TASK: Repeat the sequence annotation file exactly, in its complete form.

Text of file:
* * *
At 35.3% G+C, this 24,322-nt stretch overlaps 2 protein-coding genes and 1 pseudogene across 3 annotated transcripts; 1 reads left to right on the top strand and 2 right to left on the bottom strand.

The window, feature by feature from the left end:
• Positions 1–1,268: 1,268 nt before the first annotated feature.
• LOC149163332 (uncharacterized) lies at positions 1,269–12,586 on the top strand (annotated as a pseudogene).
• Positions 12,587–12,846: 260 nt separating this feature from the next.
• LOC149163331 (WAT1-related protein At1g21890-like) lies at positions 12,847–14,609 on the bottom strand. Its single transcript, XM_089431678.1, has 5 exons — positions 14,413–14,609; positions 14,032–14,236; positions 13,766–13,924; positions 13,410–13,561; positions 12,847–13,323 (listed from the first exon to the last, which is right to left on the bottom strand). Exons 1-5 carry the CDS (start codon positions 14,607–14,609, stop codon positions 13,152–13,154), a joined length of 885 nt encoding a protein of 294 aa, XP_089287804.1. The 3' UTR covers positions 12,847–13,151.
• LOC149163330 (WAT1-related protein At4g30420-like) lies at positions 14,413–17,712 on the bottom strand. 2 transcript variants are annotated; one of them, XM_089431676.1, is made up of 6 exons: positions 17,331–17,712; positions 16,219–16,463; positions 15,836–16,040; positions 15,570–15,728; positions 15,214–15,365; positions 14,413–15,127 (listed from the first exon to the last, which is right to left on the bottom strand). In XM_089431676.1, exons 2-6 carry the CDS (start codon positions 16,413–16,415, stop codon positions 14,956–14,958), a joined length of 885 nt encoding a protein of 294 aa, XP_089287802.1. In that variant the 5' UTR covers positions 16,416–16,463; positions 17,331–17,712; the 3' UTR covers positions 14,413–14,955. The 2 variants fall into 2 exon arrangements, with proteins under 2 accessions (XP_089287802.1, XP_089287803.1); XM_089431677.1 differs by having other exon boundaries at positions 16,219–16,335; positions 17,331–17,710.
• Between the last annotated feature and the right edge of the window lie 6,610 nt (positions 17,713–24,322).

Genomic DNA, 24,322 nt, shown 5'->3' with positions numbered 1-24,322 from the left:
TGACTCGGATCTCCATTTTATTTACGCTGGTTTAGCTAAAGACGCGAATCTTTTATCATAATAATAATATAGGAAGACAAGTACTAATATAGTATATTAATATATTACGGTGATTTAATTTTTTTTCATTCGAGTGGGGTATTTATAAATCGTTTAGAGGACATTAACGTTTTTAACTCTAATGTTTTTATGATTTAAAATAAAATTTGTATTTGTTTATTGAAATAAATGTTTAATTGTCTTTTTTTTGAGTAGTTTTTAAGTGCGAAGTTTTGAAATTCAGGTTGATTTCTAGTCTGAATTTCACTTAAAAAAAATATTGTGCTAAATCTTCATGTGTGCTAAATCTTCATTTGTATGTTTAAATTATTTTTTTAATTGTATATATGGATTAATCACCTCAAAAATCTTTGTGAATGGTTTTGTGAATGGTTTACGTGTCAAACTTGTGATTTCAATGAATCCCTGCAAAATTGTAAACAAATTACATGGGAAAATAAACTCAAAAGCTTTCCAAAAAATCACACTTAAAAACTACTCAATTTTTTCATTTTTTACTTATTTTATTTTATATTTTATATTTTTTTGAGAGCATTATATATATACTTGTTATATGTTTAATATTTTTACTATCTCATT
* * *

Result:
At 35.3% G+C, this 24,322-nt stretch overlaps 2 protein-coding genes and 1 pseudogene across 3 annotated transcripts; 1 reads left to right on the top strand and 2 right to left on the bottom strand.

The window, feature by feature from the left end:
• Positions 1–1,268: 1,268 nt before the first annotated feature.
• LOC149163332 (uncharacterized) lies at positions 1,269–12,586 on the top strand (annotated as a pseudogene).
• Positions 12,587–12,846: 260 nt separating this feature from the next.
• LOC149163331 (WAT1-related protein At1g21890-like) lies at positions 12,847–14,609 on the bottom strand. Its single transcript, XM_089431678.1, has 5 exons — positions 14,413–14,609; positions 14,032–14,236; positions 13,766–13,924; positions 13,410–13,561; positions 12,847–13,323 (listed from the first exon to the last, which is right to left on the bottom strand). Exons 1-5 carry the CDS (start codon positions 14,607–14,609, stop codon positions 13,152–13,154), a joined length of 885 nt encoding a protein of 294 aa, XP_089287804.1. The 3' UTR covers positions 12,847–13,151.
• LOC149163330 (WAT1-related protein At4g30420-like) lies at positions 14,413–17,712 on the bottom strand. 2 transcript variants are annotated; one of them, XM_089431676.1, is made up of 6 exons: positions 17,331–17,712; positions 16,219–16,463; positions 15,836–16,040; positions 15,570–15,728; positions 15,214–15,365; positions 14,413–15,127 (listed from the first exon to the last, which is right to left on the bottom strand). In XM_089431676.1, exons 2-6 carry the CDS (start codon positions 16,413–16,415, stop codon positions 14,956–14,958), a joined length of 885 nt encoding a protein of 294 aa, XP_089287802.1. In that variant the 5' UTR covers positions 16,416–16,463; positions 17,331–17,712; the 3' UTR covers positions 14,413–14,955. The 2 variants fall into 2 exon arrangements, with proteins under 2 accessions (XP_089287802.1, XP_089287803.1); XM_089431677.1 differs by having other exon boundaries at positions 16,219–16,335; positions 17,331–17,710.
• Between the last annotated feature and the right edge of the window lie 6,610 nt (positions 17,713–24,322).

Genomic DNA, 24,322 nt, shown 5'->3' with positions numbered 1-24,322 from the left:
TGACTCGGATCTCCATTTTATTTACGCTGGTTTAGCTAAAGACGCGAATCTTTTATCATAATAATAATATAGGAAGACAAGTACTAATATAGTATATTAATATATTACGGTGATTTAATTTTTTTTCATTCGAGTGGGGTATTTATAAATCGTTTAGAGGACATTAACGTTTTTAACTCTAATGTTTTTATGATTTAAAATAAAATTTGTATTTGTTTATTGAAATAAATGTTTAATTGTCTTTTTTTTGAGTAGTTTTTAAGTGCGAAGTTTTGAAATTCAGGTTGATTTCTAGTCTGAATTTCACTTAAAAAAAATATTGTGCTAAATCTTCATGTGTGCTAAATCTTCATTTGTATGTTTAAATTATTTTTTTAATTGTATATATGGATTAATCACCTCAAAAATCTTTGTGAATGGTTTTGTGAATGGTTTACGTGTCAAACTTGTGATTTCAATGAATCCCTGCAAAATTGTAAACAAATTACATGGGAAAATAAACTCAAAAGCTTTCCAAAAAATCACACTTAAAAACTACTCAATTTTTTCATTTTTTACTTATTTTATTTTATATTTTATATTTTTTTGAGAGCATTATATATATACTTGTTATATGTTTAATATTTTTACTATCTCATT